It’s Monday afternoon, almost exactly a week after the hot & dry weather broke. After that, we swung to a bit of an opposite extreme; for the past week, we’ve had some amount of rain every day. Well, “rain” might be a strong word– mostly we’ve had a lot of aggressive mist and persistent drizzle. Which isn’t a complaint– I actually prefer the past week to what preceded it. But I’m still waiting for that perfect October day, sunny and cool, surrounded by fall colors with lots of edible mushrooms popping up all over.
Here are some random photos from the past few days:
this was early Friday morning, as I was letting the chickens out into the yard. As you can see, things have greened up considerably in the past week, kind of odd in mid-October, but it really seems like the recent rains have knocked all the dead dried leaves off of the trees and given a bit of new life to the remaining vegetation.
The persimmon trees near the parking lot are covered with fruit, although most of it isn’t quite edible yet. Wild persimmons are an odd fruit, since when they look good and orange and ripe, they are inedible, astringent and disgusting. It’s only when they get all brown and withered and wrinkly that they taste oh so delicious.
On Friday morning, I went to check out our shiitake logs, and discovered that we’ve had a pretty impressive fruiting in the past few days. I’m thinking that I should have harvested them a day or two ago, but it’s nice to see the logs producing so much.
The kiwi bushes in our backyard seem to have mysteriously lost most of their fruit. I’m not sure whether someone has been picking each one as it gets ripe, or whether birds or bugs got them all, but it seemed like there had been a lot and now there’s hardly any, and they never seemed to get ripe. I checked out the kiwi vines in the morningstar orchard, pictured below, and they are covered with fruit (although they also aren’t ripe). I’m wondering if the fruits are actually going to ripen this year, or whether they will get killed by frost first.
Saturday evening, I went to a party with my family at the large and luxurious home of a friend of someone I play music with. We got there in the late afternoon, just an hour or so before sunset. I took this picture of the field near where we parked, as it gives a pretty good idea of what central Virginia has looked/felt like over the past week.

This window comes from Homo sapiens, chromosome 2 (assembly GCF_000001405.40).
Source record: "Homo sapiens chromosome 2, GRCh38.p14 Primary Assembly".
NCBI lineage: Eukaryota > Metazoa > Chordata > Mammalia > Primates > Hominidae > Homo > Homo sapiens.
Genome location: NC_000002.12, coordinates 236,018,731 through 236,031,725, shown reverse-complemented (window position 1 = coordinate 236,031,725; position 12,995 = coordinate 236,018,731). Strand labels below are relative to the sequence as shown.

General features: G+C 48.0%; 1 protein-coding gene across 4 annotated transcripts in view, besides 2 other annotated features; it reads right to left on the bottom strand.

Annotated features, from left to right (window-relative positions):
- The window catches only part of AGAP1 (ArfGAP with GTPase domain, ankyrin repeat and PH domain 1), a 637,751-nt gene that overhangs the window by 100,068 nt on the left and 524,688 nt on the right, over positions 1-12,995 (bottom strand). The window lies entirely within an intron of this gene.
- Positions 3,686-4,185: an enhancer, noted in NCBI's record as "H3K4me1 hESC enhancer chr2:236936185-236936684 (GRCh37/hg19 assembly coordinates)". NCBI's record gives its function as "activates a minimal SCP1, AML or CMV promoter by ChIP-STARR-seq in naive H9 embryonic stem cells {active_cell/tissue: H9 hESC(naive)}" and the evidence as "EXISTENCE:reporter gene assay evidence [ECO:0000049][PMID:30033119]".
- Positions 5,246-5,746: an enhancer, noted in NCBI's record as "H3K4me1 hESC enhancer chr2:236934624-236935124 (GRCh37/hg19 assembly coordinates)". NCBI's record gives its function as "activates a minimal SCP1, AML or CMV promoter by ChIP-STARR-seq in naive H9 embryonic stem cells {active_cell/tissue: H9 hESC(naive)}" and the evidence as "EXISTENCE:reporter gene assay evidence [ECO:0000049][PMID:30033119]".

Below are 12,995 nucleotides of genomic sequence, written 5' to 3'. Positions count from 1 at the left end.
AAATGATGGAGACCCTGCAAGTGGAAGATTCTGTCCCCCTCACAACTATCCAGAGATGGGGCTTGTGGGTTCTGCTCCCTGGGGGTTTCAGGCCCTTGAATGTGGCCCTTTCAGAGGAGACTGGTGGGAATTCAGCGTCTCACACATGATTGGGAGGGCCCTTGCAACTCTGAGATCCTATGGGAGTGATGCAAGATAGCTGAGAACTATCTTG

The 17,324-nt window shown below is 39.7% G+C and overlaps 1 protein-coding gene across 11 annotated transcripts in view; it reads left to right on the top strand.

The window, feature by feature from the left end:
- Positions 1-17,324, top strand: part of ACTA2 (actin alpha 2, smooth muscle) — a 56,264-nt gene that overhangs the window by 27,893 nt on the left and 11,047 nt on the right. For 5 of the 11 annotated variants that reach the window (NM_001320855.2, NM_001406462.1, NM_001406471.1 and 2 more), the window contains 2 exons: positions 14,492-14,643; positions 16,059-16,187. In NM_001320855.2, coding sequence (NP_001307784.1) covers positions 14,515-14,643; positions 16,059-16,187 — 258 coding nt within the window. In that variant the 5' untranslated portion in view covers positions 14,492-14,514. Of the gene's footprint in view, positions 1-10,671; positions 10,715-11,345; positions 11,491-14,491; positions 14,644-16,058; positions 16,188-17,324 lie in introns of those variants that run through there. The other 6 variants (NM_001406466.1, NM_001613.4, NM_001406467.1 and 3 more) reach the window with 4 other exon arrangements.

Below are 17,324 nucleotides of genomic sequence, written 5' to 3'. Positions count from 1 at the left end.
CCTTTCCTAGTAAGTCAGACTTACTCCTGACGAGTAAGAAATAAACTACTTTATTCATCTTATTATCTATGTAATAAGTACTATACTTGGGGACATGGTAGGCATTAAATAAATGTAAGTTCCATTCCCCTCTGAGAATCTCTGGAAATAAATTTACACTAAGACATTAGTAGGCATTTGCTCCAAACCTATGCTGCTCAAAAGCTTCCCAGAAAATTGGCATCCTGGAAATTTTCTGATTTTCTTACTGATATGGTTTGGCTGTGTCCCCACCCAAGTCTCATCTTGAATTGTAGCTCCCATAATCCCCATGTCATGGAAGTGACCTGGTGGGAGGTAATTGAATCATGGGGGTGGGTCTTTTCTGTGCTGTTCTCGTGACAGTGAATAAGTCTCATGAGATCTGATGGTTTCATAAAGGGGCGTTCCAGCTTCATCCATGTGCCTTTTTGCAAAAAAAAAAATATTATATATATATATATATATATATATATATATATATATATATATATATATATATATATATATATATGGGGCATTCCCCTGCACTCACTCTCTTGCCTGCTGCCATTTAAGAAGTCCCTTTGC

On Monday, it finally stopped raining, and we even got a couple hours of sunlight. In the afternoon, I went on a short walk with my son Sami, just in the woods around the back yard, to see what effect a week of drizzle had had on the surrounding area. Right away, he noticed these tiny orange mushrooms, only about half an inch high.
I’m still seeing loads of this white aster wildflower everywhere. It’s curious because all spring and summer, I have no recollection of ever noticing this plant even for a moment, and now in mid-October it’s blooming everywhere. It’s interesting how wildflowers can simply vanish from notice when they’re not in bloom.
back in the spring, I dragged a few freshly-cut logs into the back woods and put some oyster spawn plugs into them, just to see if anything would grow. I was checking them out on Monday afternoon, and saw that the logs are now absolutely covered with some sort of white mycelial mat which I’m pretty sure is not from the oyster mushrooms.
Then, looking more closely at the places where I’d put them in, I found this encouraging sign; baby oyster mushrooms starting to grow from where I’d inoculated the log! It’s still too early to declare the oyster mushroom growing project a success, but it’s nice to see that at least it wasn’t a total failure. I’m pretty psyched that at least one of the dowels, of the hundred or more that I drilled into dead wood, is going to produce something!
Looking over the logs, I also saw this spot, with mycelium growing from one of my dowels, which looks promising. I’ll keep an eye on these patches over the next week or so, and hopefully they’ll produce some shrooms!
for the most part, however, the logs that I inoculated look more like this, which makes me think we’re not likely to get a whole lot of oysters from them before the more aggressive mycelium from these wild strains take over the whole log.
For the most part, there were still far fewer mushrooms in the woods than I was hoping to find, it seems like this fall is going to be less productive than I had expected. Still, there are some fungus to be found out there, like this large variety which might be some sort of russula, but I haven’t managed to definitively identify yet.